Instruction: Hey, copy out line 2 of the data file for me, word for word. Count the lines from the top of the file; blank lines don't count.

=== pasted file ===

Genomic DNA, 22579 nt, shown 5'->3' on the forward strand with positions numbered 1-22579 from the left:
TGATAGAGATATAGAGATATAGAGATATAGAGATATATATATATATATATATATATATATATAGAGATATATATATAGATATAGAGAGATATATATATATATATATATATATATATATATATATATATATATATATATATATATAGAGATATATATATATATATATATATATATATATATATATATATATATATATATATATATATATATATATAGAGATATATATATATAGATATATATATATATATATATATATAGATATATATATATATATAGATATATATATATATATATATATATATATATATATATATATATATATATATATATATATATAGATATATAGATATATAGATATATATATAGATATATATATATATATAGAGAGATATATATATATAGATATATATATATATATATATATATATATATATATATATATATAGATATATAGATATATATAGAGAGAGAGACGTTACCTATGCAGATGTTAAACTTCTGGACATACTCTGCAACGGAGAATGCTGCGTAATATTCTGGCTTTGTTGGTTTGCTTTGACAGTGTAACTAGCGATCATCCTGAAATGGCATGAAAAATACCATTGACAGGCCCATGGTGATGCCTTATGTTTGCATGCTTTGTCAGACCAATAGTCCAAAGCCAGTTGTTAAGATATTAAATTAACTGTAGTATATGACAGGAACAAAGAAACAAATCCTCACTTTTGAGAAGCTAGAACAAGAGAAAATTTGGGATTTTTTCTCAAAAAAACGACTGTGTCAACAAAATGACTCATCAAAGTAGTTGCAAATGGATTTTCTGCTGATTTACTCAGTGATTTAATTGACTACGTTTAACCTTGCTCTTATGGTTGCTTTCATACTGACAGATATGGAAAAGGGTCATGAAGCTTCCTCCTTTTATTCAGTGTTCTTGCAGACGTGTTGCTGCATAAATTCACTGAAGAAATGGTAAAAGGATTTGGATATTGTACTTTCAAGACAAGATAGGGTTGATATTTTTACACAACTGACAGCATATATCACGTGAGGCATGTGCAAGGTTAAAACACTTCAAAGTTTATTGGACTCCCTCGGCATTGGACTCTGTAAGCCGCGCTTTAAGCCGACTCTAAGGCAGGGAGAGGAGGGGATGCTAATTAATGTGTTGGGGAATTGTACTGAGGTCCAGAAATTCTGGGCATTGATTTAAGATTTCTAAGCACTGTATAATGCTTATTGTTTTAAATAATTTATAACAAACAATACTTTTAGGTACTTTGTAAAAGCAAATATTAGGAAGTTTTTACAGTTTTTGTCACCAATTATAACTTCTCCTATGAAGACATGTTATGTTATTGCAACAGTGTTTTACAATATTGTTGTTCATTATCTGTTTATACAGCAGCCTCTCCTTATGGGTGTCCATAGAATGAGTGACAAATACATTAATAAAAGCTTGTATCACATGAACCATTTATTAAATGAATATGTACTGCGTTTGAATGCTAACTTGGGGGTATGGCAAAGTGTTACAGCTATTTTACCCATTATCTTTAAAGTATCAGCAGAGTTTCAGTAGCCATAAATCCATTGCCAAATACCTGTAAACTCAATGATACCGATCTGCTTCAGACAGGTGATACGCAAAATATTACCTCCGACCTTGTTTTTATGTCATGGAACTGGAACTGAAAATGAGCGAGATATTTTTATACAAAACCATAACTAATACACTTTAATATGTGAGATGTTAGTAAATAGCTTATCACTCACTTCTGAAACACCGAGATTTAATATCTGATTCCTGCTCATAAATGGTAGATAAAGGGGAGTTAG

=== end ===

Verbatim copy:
TGATAGAGATATAGAGATATAGAGATATAGAGATATATATATATATATATATATATATATATAGAGATATATATATAGATATAGAGAGATATATATATATATATATATATATATATATATATATATATATATATATATATATATAGAGATATATATATATATATATATATATATATATATATATATATATATATATATATATATATATATATATAGAGATATATATATATAGATATATATATATATATATATATATAGATATATATATATATATAGATATATATATATATATATATATATATATATATATATATATATATATATATATATATATATAGATATATAGATATATAGATATATATATAGATATATATATATATATAGAGAGATATATATATATAGATATATATATATATATATATATATATATATATATATATATATAGATATATAGATATATATAGAGAGAGAGACGTTACCTATGCAGATGTTAAACTTCTGGACATACTCTGCAACGGAGAATGCTGCGTAATATTCTGGCTTTGTTGGTTTGCTTTGACAGTGTAACTAGCGATCATCCTGAAATGGCATGAAAAATACCATTGACAGGCCCATGGTGATGCCTTATGTTTGCATGCTTTGTCAGACCAATAGTCCAAAGCCAGTTGTTAAGATATTAAATTAACTGTAGTATATGACAGGAACAAAGAAACAAATCCTCACTTTTGAGAAGCTAGAACAAGAGAAAATTTGGGATTTTTTCTCAAAAAAACGACTGTGTCAACAAAATGACTCATCAAAGTAGTTGCAAATGGATTTTCTGCTGATTTACTCAGTGATTTAATTGACTACGTTTAACCTTGCTCTTATGGTTGCTTTCATACTGACAGATATGGAAAAGGGTCATGAAGCTTCCTCCTTTTATTCAGTGTTCTTGCAGACGTGTTGCTGCATAAATTCACTGAAGAAATGGTAAAAGGATTTGGATATTGTACTTTCAAGACAAGATAGGGTTGATATTTTTACACAACTGACAGCATATATCACGTGAGGCATGTGCAAGGTTAAAACACTTCAAAGTTTATTGGACTCCCTCGGCATTGGACTCTGTAAGCCGCGCTTTAAGCCGACTCTAAGGCAGGGAGAGGAGGGGATGCTAATTAATGTGTTGGGGAATTGTACTGAGGTCCAGAAATTCTGGGCATTGATTTAAGATTTCTAAGCACTGTATAATGCTTATTGTTTTAAATAATTTATAACAAACAATACTTTTAGGTACTTTGTAAAAGCAAATATTAGGAAGTTTTTACAGTTTTTGTCACCAATTATAACTTCTCCTATGAAGACATGTTATGTTATTGCAACAGTGTTTTACAATATTGTTGTTCATTATCTGTTTATACAGCAGCCTCTCCTTATGGGTGTCCATAGAATGAGTGACAAATACATTAATAAAAGCTTGTATCACATGAACCATTTATTAAATGAATATGTACTGCGTTTGAATGCTAACTTGGGGGTATGGCAAAGTGTTACAGCTATTTTACCCATTATCTTTAAAGTATCAGCAGAGTTTCAGTAGCCATAAATCCATTGCCAAATACCTGTAAACTCAATGATACCGATCTGCTTCAGACAGGTGATACGCAAAATATTACCTCCGACCTTGTTTTTATGTCATGGAACTGGAACTGAAAATGAGCGAGATATTTTTATACAAAACCATAACTAATACACTTTAATATGTGAGATGTTAGTAAATAGCTTATCACTCACTTCTGAAACACCGAGATTTAATATCTGATTCCTGCTCATAAATGGTAGATAAAGGGGAGTTAG